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The Bulletin by Alex Brown
March 8, 2009
Phillip Hughes has positioned Australia for victory and himself for celebrity. Just 11 days removed from posting a fourth-ball duck in his maiden Test innings, Hughes broke George Headley's 79-year-old record to become the youngest batsman in history to score centuries in each innings of a Test. His unbeaten 136 in the second innings at Kingsmead led Australia to 292 for 3 at stumps, and an impregnable lead of 506.
Fittingly, Hughes raised his second century in three days with an upper-cut boundary off the bowling of Morne Morkel. It was that stroke that brought about his early demise at the Wanderers last week, and prompted the likes of AB de Villiers and Mickey Arthur to publicly declare it a weakness in his armoury. Undeterred by the criticism, Hughes has continued to play the cut shot with frequency and potency. He has now scored 326 runs for the series - 128 clear of the second-placed Ricky Ponting - at the astonishing average of 108.66, and shows no sign of easing the pace.
The South Africans have thrown everything at Hughes - bouncers, yorkers, abuse - but to no avail. At 20 years and 98 days, and in only his second full season of first class cricket, Hughes has displayed a temperament and poise far beyond his age and experience, and provided Australia with the top-order spark that eluded Matthew Hayden in his twilight series.
Hughes' offside technique might not be to everyone's taste - particularly his penchant for backing away to short-pitched bowling - but it has yet to be proven flawed at the junior, first-class or international level. Eighty of his 136 runs in the second innings were scored between first slip and extra cover, and South Africa's stand-in captain, Mark Boucher, appeared powerless to stem the flow.
It was said prior to this series that Ponting was presiding over a crumbling empire, but his band of willing reinforcements are ensuring the walls of Rome are holding fast. The captain, himself, went far to ensuring a series-clinching Australian victory with an imperious innings of 81 and together with Hughes added 164 runs for the second wicket. The once marauding South Africans were in full retreat.
As in their golden age, the Australians were merciless in their pursuit of an ailing opponent. Hughes and Ponting propelled the Australian second innings at a spirited pace throughout the middle session, and experienced few problems in negating a surface that, just a day prior, had completely confounded the host team.
Hughes revealed Australia's ruthless intent in the over after lunch. The left-hander blasted a pair of boundaries that took him past 50 for the third time in as many innings, and Ponting promptly followed with a near-even time half-century. Soon after, Ponting moved past Steve Waugh to claim fourth place on the Test run-scorers' list with a pull stroke that, for well over a decade, has been his signature stroke. Frenetic and poetic.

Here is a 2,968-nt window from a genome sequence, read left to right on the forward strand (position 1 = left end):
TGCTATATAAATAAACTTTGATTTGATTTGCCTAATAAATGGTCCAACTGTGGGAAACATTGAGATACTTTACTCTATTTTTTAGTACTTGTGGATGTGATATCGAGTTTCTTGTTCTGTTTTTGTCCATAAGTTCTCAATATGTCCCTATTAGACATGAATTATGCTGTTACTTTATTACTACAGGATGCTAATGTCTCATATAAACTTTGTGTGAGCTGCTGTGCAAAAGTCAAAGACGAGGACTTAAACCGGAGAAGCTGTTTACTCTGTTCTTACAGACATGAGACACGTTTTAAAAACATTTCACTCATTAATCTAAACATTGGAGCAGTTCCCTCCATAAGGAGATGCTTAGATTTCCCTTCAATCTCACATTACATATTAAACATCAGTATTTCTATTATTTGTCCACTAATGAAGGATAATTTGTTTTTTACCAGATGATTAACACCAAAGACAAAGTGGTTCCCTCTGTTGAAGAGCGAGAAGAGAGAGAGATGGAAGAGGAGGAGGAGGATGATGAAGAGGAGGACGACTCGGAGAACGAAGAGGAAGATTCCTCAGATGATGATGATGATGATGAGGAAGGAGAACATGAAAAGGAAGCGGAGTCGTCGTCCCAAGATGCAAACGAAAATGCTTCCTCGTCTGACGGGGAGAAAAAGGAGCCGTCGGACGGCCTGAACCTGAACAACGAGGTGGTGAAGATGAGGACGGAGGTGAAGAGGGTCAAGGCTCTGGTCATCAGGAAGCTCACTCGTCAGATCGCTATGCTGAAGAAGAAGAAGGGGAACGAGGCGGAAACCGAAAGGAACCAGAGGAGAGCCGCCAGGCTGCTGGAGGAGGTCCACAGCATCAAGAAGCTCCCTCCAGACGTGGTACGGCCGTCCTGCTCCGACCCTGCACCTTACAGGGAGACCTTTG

The only blemish on an otherwise dominant day for Australia were the losses of Simon Katich, Ponting and Michael Hussey, but it mattered little. With a comprehensive win in Johannesburg and a 500-plus lead after three days in Durban, Australia have effectively discounted South Africa as an immediate threat to their Test crown.
Australia's batting fortunes contrasted sharply with those of the South Africans. The hosts began the day hopeful of adding the 14 runs required to pass the follow-on target, after JP Duminy (73) and Steyn survived the closing stages of what, for the South Africans, was a cataclysmic day two.
But they would add no further runs to their overnight total of 138, with Steyn and Makhaya Ntini falling in consecutive balls to Siddle, who will commence the second innings on a hat-trick. Ponting, as has become custom, opted against enforcing the follow-on to allow his bowlers some respite and his batsmen the opportunity to compound their opponents' misery. Judging by the South Africans' body language at stumps, Ponting has at least proven successful in the latter regard.
Seldom has a modern South African batting card read so poorly. In all, nine batsmen were dismissed for single figures - combining for 20 runs in total - and three failed to trouble the scorers at all. Extras (23) were second only to Duminy in terms of runs contributed to the team cause, while Steyn was the third highest-scorer among the batsmen with eight.
The last time the South Africans posted a total this modest, Arthur accused the Kanpur curator of "hijacking" his team's bid to win the 2008 series against India. And not since January, 2007 - when a rampant Shoaib Akhtar flexed his considerable muscles in Port Elizabeth - has a South African side combined for such a low innings score at home.
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